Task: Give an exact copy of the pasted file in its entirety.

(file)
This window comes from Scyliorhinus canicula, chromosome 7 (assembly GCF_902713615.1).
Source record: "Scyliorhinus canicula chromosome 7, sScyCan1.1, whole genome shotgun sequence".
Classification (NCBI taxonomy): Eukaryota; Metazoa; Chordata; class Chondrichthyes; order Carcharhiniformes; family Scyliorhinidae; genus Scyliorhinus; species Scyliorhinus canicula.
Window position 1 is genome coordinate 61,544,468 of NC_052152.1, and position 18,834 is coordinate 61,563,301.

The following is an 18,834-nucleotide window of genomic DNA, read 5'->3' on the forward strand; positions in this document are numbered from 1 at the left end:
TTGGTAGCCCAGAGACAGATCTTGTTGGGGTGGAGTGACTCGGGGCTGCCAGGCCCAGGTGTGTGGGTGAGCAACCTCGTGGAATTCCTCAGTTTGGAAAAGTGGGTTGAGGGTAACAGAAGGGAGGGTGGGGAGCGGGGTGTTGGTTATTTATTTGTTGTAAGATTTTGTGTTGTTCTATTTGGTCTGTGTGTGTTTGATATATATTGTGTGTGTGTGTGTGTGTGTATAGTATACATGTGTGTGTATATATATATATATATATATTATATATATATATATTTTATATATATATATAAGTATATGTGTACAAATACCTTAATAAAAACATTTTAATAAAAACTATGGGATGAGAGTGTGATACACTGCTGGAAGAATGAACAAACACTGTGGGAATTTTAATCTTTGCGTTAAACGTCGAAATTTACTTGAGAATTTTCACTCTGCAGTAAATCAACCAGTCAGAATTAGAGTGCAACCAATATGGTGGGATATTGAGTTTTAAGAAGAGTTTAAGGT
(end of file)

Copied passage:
This window comes from Scyliorhinus canicula, chromosome 7 (assembly GCF_902713615.1).
Source record: "Scyliorhinus canicula chromosome 7, sScyCan1.1, whole genome shotgun sequence".
Classification (NCBI taxonomy): Eukaryota; Metazoa; Chordata; class Chondrichthyes; order Carcharhiniformes; family Scyliorhinidae; genus Scyliorhinus; species Scyliorhinus canicula.
Window position 1 is genome coordinate 61,544,468 of NC_052152.1, and position 18,834 is coordinate 61,563,301.

The following is an 18,834-nucleotide window of genomic DNA, read 5'->3' on the forward strand; positions in this document are numbered from 1 at the left end:
TTGGTAGCCCAGAGACAGATCTTGTTGGGGTGGAGTGACTCGGGGCTGCCAGGCCCAGGTGTGTGGGTGAGCAACCTCGTGGAATTCCTCAGTTTGGAAAAGTGGGTTGAGGGTAACAGAAGGGAGGGTGGGGAGCGGGGTGTTGGTTATTTATTTGTTGTAAGATTTTGTGTTGTTCTATTTGGTCTGTGTGTGTTTGATATATATTGTGTGTGTGTGTGTGTGTGTATAGTATACATGTGTGTGTATATATATATATATATATATTATATATATATATATTTTATATATATATATAAGTATATGTGTACAAATACCTTAATAAAAACATTTTAATAAAAACTATGGGATGAGAGTGTGATACACTGCTGGAAGAATGAACAAACACTGTGGGAATTTTAATCTTTGCGTTAAACGTCGAAATTTACTTGAGAATTTTCACTCTGCAGTAAATCAACCAGTCAGAATTAGAGTGCAACCAATATGGTGGGATATTGAGTTTTAAGAAGAGTTTAAGGT